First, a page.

A new proxy in Iraq would also provide Iran with a greater number of launch points for various air threats, including ballistic or cruise missiles, artillery rockets, or armed-UAVs. This increase in potential attack vectors would also complicate U.S. and allied missile defense. Armed with 120-degree sectored Patriot radars, for example, Saudi Arabia struggles to comprehensively cover potential launch points in Yemen, Iran, and Iraq at once. Such limitations may explain why Saudi air defenses failed to detect a September 14 attack on refineries at Abqaiq and Khurais coming from the north, during which Saudi radars were reportedly focused on air and missile threats coming from Yemen to the south.34 Similarly, a May 14 drone attack on a major Saudi oil pipeline caught Saudi air defenders unaware. While Houthi rebels initially claimed responsibility, U.S. officials later said the attack originated from Iraq, likely launched by Kata’ib Hezbollah.35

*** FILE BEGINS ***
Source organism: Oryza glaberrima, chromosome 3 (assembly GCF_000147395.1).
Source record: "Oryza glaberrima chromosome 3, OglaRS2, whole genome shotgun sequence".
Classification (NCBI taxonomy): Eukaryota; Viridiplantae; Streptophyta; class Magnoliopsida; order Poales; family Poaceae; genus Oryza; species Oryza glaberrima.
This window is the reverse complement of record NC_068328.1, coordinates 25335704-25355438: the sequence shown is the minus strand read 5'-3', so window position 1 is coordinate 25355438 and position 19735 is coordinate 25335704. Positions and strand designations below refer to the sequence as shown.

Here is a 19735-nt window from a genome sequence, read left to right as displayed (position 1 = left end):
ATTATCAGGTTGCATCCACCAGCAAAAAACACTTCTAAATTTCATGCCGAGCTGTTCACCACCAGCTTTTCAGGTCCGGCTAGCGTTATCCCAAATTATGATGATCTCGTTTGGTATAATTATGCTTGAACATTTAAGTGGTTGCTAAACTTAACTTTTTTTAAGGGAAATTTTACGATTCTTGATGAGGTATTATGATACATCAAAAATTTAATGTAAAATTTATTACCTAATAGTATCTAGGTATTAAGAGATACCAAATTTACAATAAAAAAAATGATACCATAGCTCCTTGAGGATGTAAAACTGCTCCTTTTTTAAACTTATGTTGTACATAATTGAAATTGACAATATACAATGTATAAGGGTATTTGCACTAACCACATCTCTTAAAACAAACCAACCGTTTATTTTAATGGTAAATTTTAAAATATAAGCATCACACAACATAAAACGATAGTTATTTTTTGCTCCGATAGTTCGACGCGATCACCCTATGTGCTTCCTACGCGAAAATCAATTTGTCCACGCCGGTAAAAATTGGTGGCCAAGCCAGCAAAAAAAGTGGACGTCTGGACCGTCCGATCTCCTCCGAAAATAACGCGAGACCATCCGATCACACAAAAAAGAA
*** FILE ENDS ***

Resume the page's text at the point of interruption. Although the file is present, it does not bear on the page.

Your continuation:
Iran’s missile proliferation would also complicate “Scud hunting” in a wartime scenario. In a regional conflict, the United States and its partners would have to devote more intelligence, reconnaissance, and surveillance (ISR) and strike assets to cover IBG operating areas to destroy missiles before they launch. IBG rocket launch sites are also located close to U.S. military facilities in Iraq, thus enabling the militias to expand the conflict west through mortar, rocket, or missile fires.36
Managing the IBG Threat